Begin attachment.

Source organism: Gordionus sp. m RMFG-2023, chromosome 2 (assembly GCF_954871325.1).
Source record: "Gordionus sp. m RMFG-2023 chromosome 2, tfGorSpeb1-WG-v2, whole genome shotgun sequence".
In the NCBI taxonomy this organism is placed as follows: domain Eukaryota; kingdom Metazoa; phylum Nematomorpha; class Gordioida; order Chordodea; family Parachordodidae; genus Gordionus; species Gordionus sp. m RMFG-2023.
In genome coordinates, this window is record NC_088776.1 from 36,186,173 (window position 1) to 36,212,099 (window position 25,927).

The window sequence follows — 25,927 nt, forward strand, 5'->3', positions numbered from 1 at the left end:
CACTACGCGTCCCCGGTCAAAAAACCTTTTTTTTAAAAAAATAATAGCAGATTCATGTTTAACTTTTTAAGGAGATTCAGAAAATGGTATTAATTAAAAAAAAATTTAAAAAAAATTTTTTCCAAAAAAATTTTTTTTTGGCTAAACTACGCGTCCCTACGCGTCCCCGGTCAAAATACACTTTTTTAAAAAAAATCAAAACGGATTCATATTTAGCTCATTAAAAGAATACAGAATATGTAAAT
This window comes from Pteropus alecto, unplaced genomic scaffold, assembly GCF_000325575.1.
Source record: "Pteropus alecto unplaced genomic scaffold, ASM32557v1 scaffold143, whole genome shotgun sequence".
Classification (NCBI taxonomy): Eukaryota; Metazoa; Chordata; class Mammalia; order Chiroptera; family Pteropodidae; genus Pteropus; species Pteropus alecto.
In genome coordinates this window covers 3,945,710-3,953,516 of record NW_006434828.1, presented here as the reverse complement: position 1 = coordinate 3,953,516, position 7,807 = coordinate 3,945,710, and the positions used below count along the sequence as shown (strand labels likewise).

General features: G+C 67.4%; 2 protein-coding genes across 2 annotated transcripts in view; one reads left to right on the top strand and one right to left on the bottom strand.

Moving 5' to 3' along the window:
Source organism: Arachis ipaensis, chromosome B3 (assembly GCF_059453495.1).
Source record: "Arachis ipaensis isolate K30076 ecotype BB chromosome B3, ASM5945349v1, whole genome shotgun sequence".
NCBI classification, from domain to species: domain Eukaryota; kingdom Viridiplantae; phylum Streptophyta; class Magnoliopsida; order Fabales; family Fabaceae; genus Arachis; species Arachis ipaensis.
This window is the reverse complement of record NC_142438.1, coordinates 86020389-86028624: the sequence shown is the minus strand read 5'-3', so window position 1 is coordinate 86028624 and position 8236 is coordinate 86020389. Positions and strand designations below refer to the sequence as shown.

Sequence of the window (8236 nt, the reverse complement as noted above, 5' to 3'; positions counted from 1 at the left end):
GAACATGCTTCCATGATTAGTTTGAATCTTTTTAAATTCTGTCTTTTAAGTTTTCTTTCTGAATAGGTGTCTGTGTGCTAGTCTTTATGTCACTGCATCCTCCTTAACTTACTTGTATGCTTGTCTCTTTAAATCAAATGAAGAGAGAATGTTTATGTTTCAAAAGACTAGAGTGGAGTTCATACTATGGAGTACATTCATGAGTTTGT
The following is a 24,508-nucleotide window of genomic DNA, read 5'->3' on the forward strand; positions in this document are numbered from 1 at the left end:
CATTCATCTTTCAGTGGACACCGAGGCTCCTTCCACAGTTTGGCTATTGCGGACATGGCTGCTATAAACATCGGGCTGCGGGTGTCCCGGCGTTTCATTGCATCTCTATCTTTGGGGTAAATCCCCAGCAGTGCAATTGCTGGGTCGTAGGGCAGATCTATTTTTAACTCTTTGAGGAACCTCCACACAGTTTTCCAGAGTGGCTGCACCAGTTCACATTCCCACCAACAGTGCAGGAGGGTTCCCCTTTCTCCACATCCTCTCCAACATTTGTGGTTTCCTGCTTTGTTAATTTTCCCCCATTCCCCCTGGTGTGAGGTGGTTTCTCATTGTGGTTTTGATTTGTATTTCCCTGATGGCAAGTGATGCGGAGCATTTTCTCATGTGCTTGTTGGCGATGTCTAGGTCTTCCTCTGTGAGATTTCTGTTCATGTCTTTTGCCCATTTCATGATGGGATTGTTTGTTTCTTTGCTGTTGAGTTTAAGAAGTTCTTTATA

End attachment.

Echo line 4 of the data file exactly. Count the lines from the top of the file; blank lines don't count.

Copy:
In genome coordinates, this window is record NC_088776.1 from 36,186,173 (window position 1) to 36,212,099 (window position 25,927).